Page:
Devoted to the Propagation and Defense of New Testament Christianity
April 12, 1956
NUMBER 48, PAGE 6,10b

The Church — The Greatest Institution

Ernest A. Finley, Carlsbad, New Mexico

"Why do you suggest that the Lord's church is the greatest institution in the world?"

The church which we read about in the New Testament, spoken of by Paul as the church of the Lord, is the greatest institution in existence for several reasons. For one reason, it is a great institution because it was purchased by the blood of Christ. "Take heed unto yourselves, and to all the flock, in which the Holy Spirit hath made you bishops, to feed the church of the Lord which he purchased with his own blood." (Acts 20:28.)

It is the greatest institution also because Christ is its head. "And he is the head of the body, the church: who is the beginning, the firstborn from the dead; that in all things he might have the preeminence." (Col. 1:18.)

The church of Christ is the greatest institution on earth because it is the only body with perfect and everlasting laws. Jesus said, "Heaven and earth shall pass away, but my words shall not pass away." (Matt. 24:35.) James calls it the perfect law, "But he that looketh into the perfect law, the law of liberty, and so continueth, being not a hearer that forgetteth but a doer that worketh, this man shall be blessed in his doing." (James 1:25.) This is the law which was once for all delivered to the saints, closed with the warning that man should not add to the things written herein lest he bring the curses of God upon him. Even in the face of this warning, there are those today who assume to add to the things which are written, binding them upon men as though they were the will of God.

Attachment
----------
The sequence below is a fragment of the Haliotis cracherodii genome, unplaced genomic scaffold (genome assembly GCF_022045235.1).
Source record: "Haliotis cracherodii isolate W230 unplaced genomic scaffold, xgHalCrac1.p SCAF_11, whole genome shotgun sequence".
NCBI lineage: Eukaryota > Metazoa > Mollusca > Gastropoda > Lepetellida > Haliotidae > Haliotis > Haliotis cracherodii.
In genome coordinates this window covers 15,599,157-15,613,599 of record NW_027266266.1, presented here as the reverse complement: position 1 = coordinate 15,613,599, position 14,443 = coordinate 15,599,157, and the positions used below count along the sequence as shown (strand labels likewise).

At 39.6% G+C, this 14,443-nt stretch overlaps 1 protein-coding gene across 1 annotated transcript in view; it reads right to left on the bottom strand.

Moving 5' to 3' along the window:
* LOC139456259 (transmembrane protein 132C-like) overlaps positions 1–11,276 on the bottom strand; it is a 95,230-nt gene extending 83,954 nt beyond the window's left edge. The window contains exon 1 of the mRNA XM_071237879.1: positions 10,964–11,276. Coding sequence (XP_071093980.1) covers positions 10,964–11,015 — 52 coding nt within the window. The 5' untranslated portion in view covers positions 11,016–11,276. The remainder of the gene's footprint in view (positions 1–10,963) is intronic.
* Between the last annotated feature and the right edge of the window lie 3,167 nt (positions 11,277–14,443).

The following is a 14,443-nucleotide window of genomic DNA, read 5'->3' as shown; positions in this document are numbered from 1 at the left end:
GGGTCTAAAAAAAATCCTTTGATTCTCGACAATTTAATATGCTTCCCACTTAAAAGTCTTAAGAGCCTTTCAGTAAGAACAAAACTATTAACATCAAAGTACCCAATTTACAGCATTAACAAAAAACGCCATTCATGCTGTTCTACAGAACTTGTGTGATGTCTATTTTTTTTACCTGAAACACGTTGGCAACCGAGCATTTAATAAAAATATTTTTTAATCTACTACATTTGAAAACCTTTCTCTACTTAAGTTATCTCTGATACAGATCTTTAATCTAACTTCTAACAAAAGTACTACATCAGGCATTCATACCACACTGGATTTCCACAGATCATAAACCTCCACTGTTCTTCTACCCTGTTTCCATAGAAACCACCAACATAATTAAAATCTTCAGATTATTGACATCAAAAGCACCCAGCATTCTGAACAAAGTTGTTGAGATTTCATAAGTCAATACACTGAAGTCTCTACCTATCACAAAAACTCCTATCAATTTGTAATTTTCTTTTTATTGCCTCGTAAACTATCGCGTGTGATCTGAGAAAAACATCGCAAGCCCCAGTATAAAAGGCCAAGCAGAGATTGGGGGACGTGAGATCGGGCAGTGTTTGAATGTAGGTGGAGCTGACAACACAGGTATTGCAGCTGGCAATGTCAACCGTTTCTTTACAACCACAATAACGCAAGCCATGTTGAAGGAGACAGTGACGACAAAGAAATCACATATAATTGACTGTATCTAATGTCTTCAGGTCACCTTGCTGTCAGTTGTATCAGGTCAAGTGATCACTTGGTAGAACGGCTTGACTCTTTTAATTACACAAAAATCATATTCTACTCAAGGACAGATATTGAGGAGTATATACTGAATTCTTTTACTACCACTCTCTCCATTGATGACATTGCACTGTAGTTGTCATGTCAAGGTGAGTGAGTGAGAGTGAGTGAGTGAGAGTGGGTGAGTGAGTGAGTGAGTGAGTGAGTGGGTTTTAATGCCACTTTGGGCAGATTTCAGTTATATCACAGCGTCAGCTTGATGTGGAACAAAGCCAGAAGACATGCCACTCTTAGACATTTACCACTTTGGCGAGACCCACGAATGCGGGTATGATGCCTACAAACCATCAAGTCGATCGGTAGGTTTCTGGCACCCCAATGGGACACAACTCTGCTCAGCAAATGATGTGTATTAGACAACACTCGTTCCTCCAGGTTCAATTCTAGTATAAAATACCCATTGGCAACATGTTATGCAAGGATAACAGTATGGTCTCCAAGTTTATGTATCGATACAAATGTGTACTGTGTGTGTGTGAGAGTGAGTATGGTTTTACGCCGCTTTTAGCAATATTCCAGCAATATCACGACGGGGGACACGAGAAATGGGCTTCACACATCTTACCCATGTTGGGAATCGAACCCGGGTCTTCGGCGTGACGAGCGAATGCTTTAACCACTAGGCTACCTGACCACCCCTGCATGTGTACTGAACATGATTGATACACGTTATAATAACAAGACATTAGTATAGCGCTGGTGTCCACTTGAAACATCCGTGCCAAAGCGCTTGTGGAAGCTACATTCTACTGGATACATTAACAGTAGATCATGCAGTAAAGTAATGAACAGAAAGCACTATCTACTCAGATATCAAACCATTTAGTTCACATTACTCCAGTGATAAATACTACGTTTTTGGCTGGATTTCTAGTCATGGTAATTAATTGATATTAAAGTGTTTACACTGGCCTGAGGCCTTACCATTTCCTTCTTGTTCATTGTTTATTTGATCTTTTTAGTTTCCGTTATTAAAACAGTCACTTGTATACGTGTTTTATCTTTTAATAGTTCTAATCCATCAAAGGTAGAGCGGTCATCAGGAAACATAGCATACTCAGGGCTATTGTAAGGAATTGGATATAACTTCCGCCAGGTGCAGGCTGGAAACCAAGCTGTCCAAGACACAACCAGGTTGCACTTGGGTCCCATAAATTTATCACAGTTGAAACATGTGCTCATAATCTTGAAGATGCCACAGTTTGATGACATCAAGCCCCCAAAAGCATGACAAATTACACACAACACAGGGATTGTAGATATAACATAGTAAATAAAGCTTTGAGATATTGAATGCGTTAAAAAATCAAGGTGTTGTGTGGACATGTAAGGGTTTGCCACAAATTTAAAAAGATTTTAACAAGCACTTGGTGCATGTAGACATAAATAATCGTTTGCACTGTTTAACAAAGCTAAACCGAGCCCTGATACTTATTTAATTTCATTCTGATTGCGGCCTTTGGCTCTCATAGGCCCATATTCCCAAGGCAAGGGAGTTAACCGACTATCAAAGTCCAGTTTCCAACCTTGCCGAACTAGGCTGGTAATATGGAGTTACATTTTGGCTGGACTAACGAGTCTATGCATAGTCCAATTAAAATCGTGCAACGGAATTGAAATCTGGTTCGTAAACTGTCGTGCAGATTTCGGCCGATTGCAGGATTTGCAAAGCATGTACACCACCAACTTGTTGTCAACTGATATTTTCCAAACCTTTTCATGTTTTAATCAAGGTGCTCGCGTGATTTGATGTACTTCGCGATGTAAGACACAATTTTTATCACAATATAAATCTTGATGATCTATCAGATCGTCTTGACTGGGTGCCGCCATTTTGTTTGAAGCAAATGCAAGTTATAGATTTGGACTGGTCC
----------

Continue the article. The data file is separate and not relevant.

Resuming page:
Further, it is the greatest institution because its members are honored by being granted the privilege of wearing the greatest name ever worn by men. Peter said, "For let none of you suffer as a murderer, or a thief, or an evil-doer or as a meddler in other men's matters: but if a man suffer as a Christian, let him not be ashamed; but let him glorify God in this name." (1 Peter 4:15, 16.) When man is honored with the privilege of wearing the name of Christ, why should he wilfully choose to wear a name that was conceived by man?

The church of God, as it is also called in the scriptures, is the greatest institution because it is the only body in which salvation is promised to lost men. "For he is our peace, who made both one, and brake down the middle wall of partition, having abolished in his flesh the enmity, even the law of commandments contained in ordinances; that he might create in himself of the two one new man, so making peace: and might reconcile them both in one body unto God through the cross, having slain the enmity thereby." (Eph. 2:14-16.) Paul says that Jew and Gentile alike are reconciled unto God "in one body." The word "in" shows where, that is location, the reconciliation is found. The cross is the instrumentality for the reconciliation. The body is the place of reconciliation. This body "in" which one finds reconciliation is unquestionably the Lord's church. Paul himself defines the body for us in this same epistle, "And he put all things in subjection under his feet, and gave him to be head over all things to the church, which is his body, the fulness of him that filleth all in all." (Eph. 1:22,23.) Bearing in mind that Paul says that the body is the church, let us notice next his statement relative to the salvation of the body, "For the husband is the head of the wife, as Christ also is the head of the church, being himself the Saviour of the body." (Eph. 5:23.)